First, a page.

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Corticeira Amorim´s stoppers have a negative Carbon Footprint

Portugal 17/8/2020

Results of studies conducted by EY reveal how cork contributes to decarbonising the wine industry

Amorim Cork - Corticeira Amorim's Cork Stoppers Business Unit – has unveiled the results of studies of its 10 main products, which have concluded, without exception, that all stoppers analysed have a negative carbon balance when considering the carbon sequestration of cork oak forests and emissions associated with production of the product.

The studies, conducted by EY, analysed stoppers from various segments of still wines, sparkling and spirited wines. They concluded that 80% of the evaluated products have a negative individual carbon footprint, since the direct emissions from the production process are lower than the carbon contained in the product.

The studies demonstrated the following levels of carbon sequestration for different stoppers:

The results provide relevant information on the environmental contribution of cork products. This provides Amorim Cork’s approximately 19,000 national and international customers with quantifiable information on how to reduce the carbon footprint of their products.

Corticeira Amorim’s Chairman and CEO, António Rios de Amorim, stated: “Corticeira Amorim continues to strengthen the enormous contribution made by the cork oak forest and the entire cork industry, by generating further research in this field. The issues of ecosystem services now launched for public discussion by several experts began to be studied by Corticeira Amorim 10 years ago. This latest study by EY complements and highlights the enormous value of the cork oak forest in terms of sustainability ”.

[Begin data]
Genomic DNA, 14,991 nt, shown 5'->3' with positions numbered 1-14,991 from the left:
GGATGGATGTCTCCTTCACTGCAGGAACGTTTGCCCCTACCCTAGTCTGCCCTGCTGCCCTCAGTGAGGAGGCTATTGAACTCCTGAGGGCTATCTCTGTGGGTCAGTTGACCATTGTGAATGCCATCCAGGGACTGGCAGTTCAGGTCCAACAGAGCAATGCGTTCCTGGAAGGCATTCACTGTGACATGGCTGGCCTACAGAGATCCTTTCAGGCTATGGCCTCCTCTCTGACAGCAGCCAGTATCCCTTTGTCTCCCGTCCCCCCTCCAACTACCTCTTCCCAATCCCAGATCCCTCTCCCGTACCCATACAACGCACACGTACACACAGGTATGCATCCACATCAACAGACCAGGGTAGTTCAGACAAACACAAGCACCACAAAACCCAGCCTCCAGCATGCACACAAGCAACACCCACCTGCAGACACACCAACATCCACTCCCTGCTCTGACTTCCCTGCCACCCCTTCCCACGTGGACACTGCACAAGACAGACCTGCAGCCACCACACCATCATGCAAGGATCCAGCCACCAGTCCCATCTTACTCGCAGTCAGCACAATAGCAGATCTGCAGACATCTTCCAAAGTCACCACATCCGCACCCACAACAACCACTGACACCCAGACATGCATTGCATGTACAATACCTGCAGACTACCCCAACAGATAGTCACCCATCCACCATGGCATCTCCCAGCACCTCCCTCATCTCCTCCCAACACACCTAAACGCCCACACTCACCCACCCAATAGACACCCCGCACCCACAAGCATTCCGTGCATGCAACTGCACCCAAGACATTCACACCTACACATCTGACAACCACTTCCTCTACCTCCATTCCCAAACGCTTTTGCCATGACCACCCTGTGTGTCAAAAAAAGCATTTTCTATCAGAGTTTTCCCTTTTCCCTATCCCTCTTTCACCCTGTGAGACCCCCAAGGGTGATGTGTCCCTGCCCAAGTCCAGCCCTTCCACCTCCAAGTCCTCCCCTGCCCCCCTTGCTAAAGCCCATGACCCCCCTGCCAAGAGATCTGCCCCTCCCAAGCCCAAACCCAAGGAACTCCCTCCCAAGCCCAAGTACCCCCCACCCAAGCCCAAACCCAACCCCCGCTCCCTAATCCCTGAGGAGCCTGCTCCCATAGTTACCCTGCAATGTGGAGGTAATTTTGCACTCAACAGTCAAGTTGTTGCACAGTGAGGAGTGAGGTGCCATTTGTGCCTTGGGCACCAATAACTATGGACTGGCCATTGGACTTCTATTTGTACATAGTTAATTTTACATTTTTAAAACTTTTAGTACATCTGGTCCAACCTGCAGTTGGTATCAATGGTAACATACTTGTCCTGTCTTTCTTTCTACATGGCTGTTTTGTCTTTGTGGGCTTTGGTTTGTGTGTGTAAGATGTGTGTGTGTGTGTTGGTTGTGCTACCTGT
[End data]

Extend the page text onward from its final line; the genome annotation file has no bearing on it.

Conducted between 2018 and 2020, the studies focused on the different stages of the stoppers’ life cycle, using a cradle-to-gate approach, in particular: forestry activities; cork preparation, including transportation from the forest; production; finishing and packaging. In order to ensure comparability with the methodology used in previous studies, the distribution of the product from Portugal to the United Kingdom was also included. The assessment also included additional information on the carbon sequestration of the cork oak forest.

The methodology of the studies conducted by EY was based on the ISO 14040/44 (ISO, 2006) standards, complemented with the guidelines of the International Reference Life Cycle Data System (ILCD) Handbook - General Guide for Life Cycle Assessment - Detailed guidance (EC- JRC, 2010), and was also aligned with the Product Environmental Category Rules (PEFCR) for still and sparkling wines, issued by the European Commission in 2018. Production data was provided by Corticeira Amorim, while the general production processes associated to the production of raw materials, energy, transport and waste management were obtained from the ecoinvent 3.5 database (Werner, et al., 2016). The evaluation focused on a functional unit of 1000 stoppers.